TNC staff jump for joy at the Kankakee Sands groundbreaking!
Kankakee Sands Improvements TNC staff jump for joy at the Kankakee Sands groundbreaking! © Dave Venable

Stories in Indiana

Indiana Nature Notes for June

Alyssa Nyberg.
Alyssa Nyberg Restoration Ecologist


Growing Better Every Year and Every Season

Our Kankakee Sands prairies are always growing and changing. As I write this article, the prairie flowers are beginning to bloom, and the yellows of sand coreopsis are astounding. With June comes the changing of colors from the yellow of coreopsis to the purple of spiderwort, the white of foxglove, and the pink of phlox. All throughout the year, the colors will change, the height of the plants will change, and the insects and birds visiting the plants will change, too.

What's Blooming Now?

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Each of the prairie plantings at Kankakee Sands changes significantly from year to year as well. There is a general trajectory that most prairie plantings take—it begins with the sowing of the prairie seed on freshly harvested agricultural ground. The following few years are ones of annual plants and a weedy scraggly appearance. And then at long last, after four or five years, the prairie finally become beautiful and lush, with a multitude of native plants and insects and wildlife, growing better each and every year.

And for our Kankakee Sands project, there are even more changes afoot this 2024 year! Kankakee Sands is still the 8,400-acre prairie that is owned and managed by The Nature Conservancy—free and open to the public ever day of the year. We just entered the construction phase of a project valued at more than two million dollars, which includes the cost of planning, design, signage and construction of visitor improvements and access to the site. The project is funded by generous grants and donors and the goal is to for Kankakee Sands to a welcoming, safe, educational and fun experience for all ages and abilities.

The visitor improvements happening this year will take place at three locations and will include the following:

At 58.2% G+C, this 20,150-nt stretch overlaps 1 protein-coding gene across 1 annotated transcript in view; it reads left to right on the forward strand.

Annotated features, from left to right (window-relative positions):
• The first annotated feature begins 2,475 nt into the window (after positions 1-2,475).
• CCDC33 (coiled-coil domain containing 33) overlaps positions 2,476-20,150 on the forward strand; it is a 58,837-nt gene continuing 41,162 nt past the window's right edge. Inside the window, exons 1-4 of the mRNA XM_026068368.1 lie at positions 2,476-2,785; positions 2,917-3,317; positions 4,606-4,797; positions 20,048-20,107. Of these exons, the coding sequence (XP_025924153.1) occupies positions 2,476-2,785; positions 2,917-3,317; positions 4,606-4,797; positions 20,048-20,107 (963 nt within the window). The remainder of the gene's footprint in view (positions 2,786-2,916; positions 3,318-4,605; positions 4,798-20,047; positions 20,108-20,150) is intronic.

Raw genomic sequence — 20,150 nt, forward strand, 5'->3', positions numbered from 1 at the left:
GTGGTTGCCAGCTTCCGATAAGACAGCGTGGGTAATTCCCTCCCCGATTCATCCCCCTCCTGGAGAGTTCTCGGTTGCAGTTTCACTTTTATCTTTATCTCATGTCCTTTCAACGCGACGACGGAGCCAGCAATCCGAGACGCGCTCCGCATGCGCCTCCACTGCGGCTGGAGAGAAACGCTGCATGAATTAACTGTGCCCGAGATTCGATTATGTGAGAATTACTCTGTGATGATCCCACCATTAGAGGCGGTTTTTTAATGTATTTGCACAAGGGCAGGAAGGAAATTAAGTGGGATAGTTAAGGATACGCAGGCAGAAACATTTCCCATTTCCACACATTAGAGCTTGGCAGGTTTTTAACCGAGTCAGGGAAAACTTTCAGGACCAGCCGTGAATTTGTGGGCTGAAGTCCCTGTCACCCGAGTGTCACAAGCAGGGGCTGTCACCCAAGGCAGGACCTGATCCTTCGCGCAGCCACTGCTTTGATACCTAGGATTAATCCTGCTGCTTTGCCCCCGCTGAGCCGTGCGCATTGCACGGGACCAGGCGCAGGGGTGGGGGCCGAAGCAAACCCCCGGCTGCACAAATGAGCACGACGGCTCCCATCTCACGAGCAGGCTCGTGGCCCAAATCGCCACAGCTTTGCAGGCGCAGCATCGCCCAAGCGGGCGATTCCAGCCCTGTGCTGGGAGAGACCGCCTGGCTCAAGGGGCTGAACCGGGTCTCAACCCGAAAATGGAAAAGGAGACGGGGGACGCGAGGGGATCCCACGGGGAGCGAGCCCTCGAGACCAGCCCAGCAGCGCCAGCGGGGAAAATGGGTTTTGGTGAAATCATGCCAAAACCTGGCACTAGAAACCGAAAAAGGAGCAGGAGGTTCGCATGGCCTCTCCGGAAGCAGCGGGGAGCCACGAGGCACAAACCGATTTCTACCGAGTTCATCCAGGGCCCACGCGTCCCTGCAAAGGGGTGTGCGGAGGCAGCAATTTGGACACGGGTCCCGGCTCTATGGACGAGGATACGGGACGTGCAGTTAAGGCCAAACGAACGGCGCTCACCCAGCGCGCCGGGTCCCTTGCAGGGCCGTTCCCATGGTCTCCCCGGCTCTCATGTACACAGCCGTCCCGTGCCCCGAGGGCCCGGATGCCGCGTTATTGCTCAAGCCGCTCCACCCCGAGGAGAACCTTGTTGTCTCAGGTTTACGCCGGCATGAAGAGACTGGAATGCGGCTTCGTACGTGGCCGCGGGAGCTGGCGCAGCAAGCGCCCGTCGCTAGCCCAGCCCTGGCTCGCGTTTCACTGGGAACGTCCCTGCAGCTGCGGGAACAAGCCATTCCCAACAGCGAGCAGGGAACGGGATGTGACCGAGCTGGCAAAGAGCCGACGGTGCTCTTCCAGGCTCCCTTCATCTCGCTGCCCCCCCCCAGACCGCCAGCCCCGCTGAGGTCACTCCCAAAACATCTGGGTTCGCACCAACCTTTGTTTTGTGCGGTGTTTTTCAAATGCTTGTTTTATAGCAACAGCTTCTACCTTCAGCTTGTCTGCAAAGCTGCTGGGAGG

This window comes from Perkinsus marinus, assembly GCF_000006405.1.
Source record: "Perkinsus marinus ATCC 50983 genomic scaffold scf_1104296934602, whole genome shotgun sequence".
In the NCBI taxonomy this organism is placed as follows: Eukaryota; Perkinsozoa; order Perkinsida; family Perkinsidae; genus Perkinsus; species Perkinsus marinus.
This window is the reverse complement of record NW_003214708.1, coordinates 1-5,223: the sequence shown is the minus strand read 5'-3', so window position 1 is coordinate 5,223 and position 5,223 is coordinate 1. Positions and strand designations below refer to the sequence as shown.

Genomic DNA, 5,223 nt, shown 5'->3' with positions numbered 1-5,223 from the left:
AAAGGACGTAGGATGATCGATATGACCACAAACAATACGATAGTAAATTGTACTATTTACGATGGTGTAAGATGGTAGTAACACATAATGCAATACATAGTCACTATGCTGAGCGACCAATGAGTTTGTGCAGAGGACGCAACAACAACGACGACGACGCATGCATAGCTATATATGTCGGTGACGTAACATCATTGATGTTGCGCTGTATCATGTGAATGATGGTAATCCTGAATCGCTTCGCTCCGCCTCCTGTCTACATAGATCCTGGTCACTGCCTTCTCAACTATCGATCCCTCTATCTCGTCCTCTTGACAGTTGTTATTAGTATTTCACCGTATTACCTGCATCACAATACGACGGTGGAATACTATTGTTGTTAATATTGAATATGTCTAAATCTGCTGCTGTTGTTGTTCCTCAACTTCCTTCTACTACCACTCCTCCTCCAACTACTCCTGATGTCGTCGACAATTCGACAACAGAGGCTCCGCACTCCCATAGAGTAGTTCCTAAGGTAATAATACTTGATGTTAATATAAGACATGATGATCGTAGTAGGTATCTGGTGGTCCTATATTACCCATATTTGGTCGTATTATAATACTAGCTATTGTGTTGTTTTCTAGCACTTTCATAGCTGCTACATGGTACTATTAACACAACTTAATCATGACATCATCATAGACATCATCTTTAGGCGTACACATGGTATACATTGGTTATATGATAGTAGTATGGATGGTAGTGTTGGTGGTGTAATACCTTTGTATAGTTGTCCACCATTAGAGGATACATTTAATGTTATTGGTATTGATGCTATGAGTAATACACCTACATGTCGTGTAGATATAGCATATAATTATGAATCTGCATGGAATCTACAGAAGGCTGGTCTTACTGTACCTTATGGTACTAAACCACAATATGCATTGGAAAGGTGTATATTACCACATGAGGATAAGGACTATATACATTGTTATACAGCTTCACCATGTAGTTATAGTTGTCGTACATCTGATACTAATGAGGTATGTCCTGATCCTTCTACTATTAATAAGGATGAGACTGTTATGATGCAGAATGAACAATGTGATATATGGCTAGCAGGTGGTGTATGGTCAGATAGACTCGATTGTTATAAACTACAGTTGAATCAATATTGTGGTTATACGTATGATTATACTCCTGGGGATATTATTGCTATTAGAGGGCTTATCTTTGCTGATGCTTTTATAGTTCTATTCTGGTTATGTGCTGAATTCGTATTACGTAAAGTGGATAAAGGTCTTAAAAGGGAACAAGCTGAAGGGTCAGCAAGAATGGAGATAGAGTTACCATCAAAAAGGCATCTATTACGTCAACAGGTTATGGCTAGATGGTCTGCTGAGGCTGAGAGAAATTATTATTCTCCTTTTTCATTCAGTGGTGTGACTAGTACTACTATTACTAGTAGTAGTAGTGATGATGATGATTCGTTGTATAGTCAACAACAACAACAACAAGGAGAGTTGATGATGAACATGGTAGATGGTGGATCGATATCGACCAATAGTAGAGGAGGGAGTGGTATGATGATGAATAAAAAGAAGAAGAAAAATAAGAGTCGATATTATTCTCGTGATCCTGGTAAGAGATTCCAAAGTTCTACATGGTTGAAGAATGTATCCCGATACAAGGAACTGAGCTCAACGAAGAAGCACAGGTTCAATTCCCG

• Kankakee Sands office – A new fully-accessible welcome area with a large pavilion, educational signage, bathrooms, viewing platform, improved parking and concrete pathways.
  • Kankakee Sands Bison Viewing Area – A new pavilion, viewing platforms, spotting scopes, bathroom, and improved parking area with accessible pathways.
  • Kankakee Sands Nursery – An accessible gathering place for outreach and programming with a new pavilion, signage, trails and an improved parking area.

As construction is underway, access to the Kankakee Sands Main Office, Bison Viewing Area and Nursery will need to be restricted until late fall. But rest assured other areas at Kankakee Sands such as the two-mile Grace Teninga Trail and the 1.6-mile Conrad Station Trail, remain open for hiking and nature observation.

Thank you all for your patience as the construction is underway. And thank you to the many sponsors and supporters of the visitor improvements!

To stay abreast of construction updates, visit our The Nature Conservancy's Indiana Facebook page.

To follow our construction progress, check out the live webcam stationed currently at the Kankakee Sands office location.

Later this year, when we have the reopening of the Kankakee Sands welcome area, Bison Viewing Area and the Nursery, we will be so excited to welcome you back to enjoy the improvements. Please be thinking about friends or family members who you might want to invite out in the fall. We’d love to have you, your friends and your family visit Kankakee Sands and experience the improvements firsthand!

Virginia rail walks through a wetland.
Virginia Rail Like so many species in Indiana, Virginia rails depend on healthy wetlands to survive. © Shari McCollough

Nature Notes for May 2024

Spotlight on Wetlands and the Virginia Rail

Spring has sprung and that means our Kankakee Sands wetlands are teeming with activity. The Kankakee Sands Bird Viewing Area on the west side of US 41 is a particular fan favorite right now due to the wide-open wetland filled with glistening water and critters galore. One needn’t walk through a wetland to enjoy it; a leisurely rest at the water’s edge will allow you to hear the many sounds of the spring wetlands: splashing, chirping, croaking and maybe even the squeaking of the Virginia rail.

Check out the Wetland Birds!